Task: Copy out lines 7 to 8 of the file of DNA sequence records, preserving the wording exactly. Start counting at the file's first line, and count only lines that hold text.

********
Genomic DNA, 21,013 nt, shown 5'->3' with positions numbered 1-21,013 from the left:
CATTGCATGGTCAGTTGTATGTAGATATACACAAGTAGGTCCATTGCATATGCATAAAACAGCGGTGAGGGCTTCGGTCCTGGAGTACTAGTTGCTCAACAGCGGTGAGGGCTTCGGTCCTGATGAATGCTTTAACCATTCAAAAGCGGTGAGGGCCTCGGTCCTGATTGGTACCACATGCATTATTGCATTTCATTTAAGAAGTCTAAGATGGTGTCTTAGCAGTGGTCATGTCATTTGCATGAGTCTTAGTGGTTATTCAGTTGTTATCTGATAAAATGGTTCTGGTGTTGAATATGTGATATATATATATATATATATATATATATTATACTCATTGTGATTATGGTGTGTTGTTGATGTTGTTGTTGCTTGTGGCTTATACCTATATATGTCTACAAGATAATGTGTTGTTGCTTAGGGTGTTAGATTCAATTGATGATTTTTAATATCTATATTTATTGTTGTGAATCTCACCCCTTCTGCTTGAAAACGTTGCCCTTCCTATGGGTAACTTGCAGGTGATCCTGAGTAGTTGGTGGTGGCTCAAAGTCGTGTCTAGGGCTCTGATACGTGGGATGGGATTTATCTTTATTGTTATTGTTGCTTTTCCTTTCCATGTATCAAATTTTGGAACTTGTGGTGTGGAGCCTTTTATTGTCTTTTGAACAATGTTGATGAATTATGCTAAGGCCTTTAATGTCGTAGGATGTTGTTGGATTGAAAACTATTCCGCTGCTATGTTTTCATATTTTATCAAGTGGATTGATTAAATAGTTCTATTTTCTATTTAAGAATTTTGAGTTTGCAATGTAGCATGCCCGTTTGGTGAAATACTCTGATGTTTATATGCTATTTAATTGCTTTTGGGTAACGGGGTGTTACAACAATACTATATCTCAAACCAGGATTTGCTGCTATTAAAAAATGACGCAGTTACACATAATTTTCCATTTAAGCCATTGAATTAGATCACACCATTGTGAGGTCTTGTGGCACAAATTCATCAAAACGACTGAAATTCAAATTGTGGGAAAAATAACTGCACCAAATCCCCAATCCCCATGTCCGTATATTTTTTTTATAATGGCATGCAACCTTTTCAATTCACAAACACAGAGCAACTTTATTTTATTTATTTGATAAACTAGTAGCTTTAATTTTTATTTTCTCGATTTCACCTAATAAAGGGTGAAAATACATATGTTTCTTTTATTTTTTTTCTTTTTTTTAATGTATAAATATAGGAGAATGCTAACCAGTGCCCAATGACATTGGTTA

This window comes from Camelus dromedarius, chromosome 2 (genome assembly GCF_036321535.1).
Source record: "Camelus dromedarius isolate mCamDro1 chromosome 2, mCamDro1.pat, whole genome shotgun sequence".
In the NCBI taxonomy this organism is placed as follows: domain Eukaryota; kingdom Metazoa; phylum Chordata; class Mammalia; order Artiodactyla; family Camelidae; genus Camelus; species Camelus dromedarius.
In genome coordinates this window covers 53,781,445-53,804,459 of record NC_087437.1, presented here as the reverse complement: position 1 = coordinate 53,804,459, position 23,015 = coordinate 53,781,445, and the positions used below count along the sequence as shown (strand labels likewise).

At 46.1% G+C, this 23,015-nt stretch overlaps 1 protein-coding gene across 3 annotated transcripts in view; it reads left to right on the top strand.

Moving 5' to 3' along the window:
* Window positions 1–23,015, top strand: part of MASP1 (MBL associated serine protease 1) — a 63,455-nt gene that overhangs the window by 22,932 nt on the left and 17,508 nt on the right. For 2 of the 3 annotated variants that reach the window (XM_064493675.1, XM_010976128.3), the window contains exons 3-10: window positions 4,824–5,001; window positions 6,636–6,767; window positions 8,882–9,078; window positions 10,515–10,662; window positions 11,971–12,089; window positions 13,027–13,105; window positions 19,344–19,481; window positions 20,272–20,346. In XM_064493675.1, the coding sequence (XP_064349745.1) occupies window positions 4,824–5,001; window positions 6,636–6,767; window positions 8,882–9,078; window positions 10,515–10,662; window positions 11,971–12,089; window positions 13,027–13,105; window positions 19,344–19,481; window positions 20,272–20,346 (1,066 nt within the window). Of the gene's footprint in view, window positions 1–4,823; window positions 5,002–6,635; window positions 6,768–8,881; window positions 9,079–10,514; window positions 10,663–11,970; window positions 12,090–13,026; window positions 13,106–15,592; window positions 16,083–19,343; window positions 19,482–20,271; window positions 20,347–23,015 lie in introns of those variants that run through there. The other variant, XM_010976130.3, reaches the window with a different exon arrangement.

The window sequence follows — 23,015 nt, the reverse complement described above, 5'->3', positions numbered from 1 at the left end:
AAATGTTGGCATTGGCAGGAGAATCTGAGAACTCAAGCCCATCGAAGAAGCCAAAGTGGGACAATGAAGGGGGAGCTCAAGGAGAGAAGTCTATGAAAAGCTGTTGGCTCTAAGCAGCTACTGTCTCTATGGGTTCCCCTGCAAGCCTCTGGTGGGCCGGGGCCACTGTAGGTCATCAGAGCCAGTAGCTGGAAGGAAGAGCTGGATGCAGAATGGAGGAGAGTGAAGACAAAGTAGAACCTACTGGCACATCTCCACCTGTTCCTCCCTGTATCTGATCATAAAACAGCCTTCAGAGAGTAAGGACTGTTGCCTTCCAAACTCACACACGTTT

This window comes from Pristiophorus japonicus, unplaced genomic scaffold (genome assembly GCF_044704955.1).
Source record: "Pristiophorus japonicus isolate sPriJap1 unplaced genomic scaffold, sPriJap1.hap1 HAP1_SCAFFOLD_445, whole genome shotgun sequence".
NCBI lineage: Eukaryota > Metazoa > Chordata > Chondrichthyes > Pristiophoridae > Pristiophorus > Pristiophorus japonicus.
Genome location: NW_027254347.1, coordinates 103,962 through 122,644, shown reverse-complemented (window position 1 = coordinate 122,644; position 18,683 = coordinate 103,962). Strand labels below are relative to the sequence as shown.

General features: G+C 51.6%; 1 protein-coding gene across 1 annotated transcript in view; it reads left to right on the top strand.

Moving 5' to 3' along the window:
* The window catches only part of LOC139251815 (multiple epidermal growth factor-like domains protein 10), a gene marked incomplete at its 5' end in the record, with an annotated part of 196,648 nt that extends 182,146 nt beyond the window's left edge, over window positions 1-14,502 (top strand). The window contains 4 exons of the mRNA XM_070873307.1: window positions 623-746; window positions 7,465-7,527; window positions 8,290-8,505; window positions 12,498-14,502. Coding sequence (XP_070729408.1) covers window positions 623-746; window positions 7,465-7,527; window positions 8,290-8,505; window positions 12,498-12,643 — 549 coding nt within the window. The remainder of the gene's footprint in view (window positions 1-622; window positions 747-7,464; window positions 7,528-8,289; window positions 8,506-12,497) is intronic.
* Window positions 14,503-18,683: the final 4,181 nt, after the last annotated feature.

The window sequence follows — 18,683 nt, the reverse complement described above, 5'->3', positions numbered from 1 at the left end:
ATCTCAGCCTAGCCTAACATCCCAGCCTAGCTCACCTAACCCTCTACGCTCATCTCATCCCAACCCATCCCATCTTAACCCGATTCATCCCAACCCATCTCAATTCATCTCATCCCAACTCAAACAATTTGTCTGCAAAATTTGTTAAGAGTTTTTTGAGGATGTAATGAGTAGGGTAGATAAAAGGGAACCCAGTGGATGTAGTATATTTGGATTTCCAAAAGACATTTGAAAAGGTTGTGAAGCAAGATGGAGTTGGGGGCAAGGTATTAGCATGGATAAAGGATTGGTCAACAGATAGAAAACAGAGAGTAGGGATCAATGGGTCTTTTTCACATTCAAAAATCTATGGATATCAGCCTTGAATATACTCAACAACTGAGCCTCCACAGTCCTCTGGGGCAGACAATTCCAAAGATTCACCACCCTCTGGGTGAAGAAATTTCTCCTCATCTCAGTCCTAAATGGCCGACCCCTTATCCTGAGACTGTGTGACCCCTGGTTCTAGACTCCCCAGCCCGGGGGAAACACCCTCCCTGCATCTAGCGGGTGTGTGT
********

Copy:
At 46.1% G+C, this 23,015-nt stretch overlaps 1 protein-coding gene across 3 annotated transcripts in view; it reads left to right on the top strand.

Moving 5' to 3' along the window: